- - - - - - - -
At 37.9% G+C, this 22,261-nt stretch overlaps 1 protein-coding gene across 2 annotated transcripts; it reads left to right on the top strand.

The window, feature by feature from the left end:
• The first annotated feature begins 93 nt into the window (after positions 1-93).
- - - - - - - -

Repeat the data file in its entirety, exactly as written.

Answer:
At 37.9% G+C, this 22,261-nt stretch overlaps 1 protein-coding gene across 2 annotated transcripts; it reads left to right on the top strand.

The window, feature by feature from the left end:
• The first annotated feature begins 93 nt into the window (after positions 1-93).